6. Ensure employees are fit to travel. A pre-travelhealth check can go a long way to ensuring employees remains fit and healthy while they’re abroad. A report on their state of health can enable staff to take control of their own wellbeing before they pick up their passport. Underlying medical conditions can be identified and addressed before travelling, with medical care received from doctors in a familiar healthcare system without language barriers. A pre-travel screening can also highlight any recommended working adjustments and reduce the risk of a secondment being cut short due to illness.

7. Don’t expose your business to the risk of an uninsured claim. Check the small print of your Employers’ Liability policy. Standard Employers’ Liability insurance does not normally cover staff working abroad for extended periods and country-specific policies may be required. In many countries it is a statutory requirement for an employer to have liability insurance to cover employees who are injured or contract a work-related illness. It is also advisable to conduct full health risk assessments on the destinations you send staff and fully brief them on the local issues before they set off.

8. Take steps to avoid preventable illnesses. An array of tropical diseases lie in wait for employees travelling abroad, from Cholera and Typhoid to Hepatitis and Yellow Fever. Vaccinations and anti-malarial drugs should be arranged where required but be mindful of the fact that many vaccines take several weeks to become effective. In the case of Yellow Fever, some countries in Asia require a mandatory International Certificate of Vaccination against the disease.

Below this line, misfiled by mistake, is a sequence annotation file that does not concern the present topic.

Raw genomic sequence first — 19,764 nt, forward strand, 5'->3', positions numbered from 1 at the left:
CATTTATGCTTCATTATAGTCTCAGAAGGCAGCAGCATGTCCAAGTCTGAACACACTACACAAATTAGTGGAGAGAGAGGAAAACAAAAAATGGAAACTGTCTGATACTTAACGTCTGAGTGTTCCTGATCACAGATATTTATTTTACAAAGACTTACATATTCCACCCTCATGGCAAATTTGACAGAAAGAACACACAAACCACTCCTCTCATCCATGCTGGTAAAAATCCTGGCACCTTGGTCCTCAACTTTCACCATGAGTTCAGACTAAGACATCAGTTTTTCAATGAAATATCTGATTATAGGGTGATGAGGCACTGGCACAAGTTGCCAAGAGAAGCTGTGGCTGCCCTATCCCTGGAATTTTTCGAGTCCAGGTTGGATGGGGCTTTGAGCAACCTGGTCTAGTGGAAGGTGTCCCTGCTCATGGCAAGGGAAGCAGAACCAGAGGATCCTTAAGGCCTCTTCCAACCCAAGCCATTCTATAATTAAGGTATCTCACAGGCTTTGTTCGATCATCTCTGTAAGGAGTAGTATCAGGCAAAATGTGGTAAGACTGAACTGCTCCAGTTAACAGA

9. Health mind — healthy business: look after employees’ emotional wellbeing. Industry analysts suggest that up to 40 per cent of placements abroad fail due to psychological distress. Employees and their families often fail to adjust to foreign cultures, feel alienated or isolated but some simple steps can be taken to help ease the transition. Employee Assistance Programmes can offer employees access to confidential support, practical information and expert advice throughout Europe, Asia, Africa and North and South America. Studies show that for every £1 spent on an EAP, an organisation can recover anywhere between £3 and £20. For vital international placements, the return on investment may be even greater.

10. Protect your assets against extortion. Kidnapping of company employees is a very real risk and generates hundreds of millions a year in ransom payments for guerilla and criminal groups around the world. With UK government policy not to pay ransoms, employers should seriously consider Kidnap and Ransom insurance cover when sending staff to volatile regions particularly areas of Latin America, Asia and the Middle East. Security consultants are made available to protect your employee and provide practical help on the ground should a problem arise.

Sending employees abroad can have a huge impact on their occupational development and help boost a business’s profile and standing oversees.

Moreover, it’s encouraging that, according to our research, a large number of UK companies are well equipped for sending employees abroad. However, for those that are not, the business and financial implications can be considerable.

Join us on